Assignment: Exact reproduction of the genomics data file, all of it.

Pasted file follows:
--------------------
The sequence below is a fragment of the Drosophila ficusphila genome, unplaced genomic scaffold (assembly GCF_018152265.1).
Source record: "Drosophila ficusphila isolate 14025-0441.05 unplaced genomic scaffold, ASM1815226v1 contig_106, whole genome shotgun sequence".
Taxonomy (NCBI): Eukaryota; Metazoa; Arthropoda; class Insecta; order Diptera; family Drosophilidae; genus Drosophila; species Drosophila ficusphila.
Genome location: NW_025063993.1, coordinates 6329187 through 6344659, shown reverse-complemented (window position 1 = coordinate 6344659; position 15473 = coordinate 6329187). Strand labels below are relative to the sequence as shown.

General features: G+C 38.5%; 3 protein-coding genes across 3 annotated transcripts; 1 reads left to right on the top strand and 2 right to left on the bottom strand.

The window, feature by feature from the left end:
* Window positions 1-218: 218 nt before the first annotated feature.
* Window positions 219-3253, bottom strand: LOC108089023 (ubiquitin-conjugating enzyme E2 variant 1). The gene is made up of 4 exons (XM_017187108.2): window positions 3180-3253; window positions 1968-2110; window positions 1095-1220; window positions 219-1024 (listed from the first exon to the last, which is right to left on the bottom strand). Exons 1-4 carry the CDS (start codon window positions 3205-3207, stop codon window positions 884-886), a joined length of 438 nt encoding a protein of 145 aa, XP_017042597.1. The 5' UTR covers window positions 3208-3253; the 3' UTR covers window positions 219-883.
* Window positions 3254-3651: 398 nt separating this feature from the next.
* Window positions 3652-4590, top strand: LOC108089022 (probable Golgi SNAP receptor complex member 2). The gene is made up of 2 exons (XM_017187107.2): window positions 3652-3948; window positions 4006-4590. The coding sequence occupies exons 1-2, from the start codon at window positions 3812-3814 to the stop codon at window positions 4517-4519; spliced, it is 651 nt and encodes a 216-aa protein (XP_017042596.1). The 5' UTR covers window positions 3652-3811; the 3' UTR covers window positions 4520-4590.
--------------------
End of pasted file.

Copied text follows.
The sequence below is a fragment of the Drosophila ficusphila genome, unplaced genomic scaffold (assembly GCF_018152265.1).
Source record: "Drosophila ficusphila isolate 14025-0441.05 unplaced genomic scaffold, ASM1815226v1 contig_106, whole genome shotgun sequence".
Taxonomy (NCBI): Eukaryota; Metazoa; Arthropoda; class Insecta; order Diptera; family Drosophilidae; genus Drosophila; species Drosophila ficusphila.
Genome location: NW_025063993.1, coordinates 6329187 through 6344659, shown reverse-complemented (window position 1 = coordinate 6344659; position 15473 = coordinate 6329187). Strand labels below are relative to the sequence as shown.

General features: G+C 38.5%; 3 protein-coding genes across 3 annotated transcripts; 1 reads left to right on the top strand and 2 right to left on the bottom strand.

The window, feature by feature from the left end:
* Window positions 1-218: 218 nt before the first annotated feature.
* Window positions 219-3253, bottom strand: LOC108089023 (ubiquitin-conjugating enzyme E2 variant 1). The gene is made up of 4 exons (XM_017187108.2): window positions 3180-3253; window positions 1968-2110; window positions 1095-1220; window positions 219-1024 (listed from the first exon to the last, which is right to left on the bottom strand). Exons 1-4 carry the CDS (start codon window positions 3205-3207, stop codon window positions 884-886), a joined length of 438 nt encoding a protein of 145 aa, XP_017042597.1. The 5' UTR covers window positions 3208-3253; the 3' UTR covers window positions 219-883.
* Window positions 3254-3651: 398 nt separating this feature from the next.
* Window positions 3652-4590, top strand: LOC108089022 (probable Golgi SNAP receptor complex member 2). The gene is made up of 2 exons (XM_017187107.2): window positions 3652-3948; window positions 4006-4590. The coding sequence occupies exons 1-2, from the start codon at window positions 3812-3814 to the stop codon at window positions 4517-4519; spliced, it is 651 nt and encodes a 216-aa protein (XP_017042596.1). The 5' UTR covers window positions 3652-3811; the 3' UTR covers window positions 4520-4590.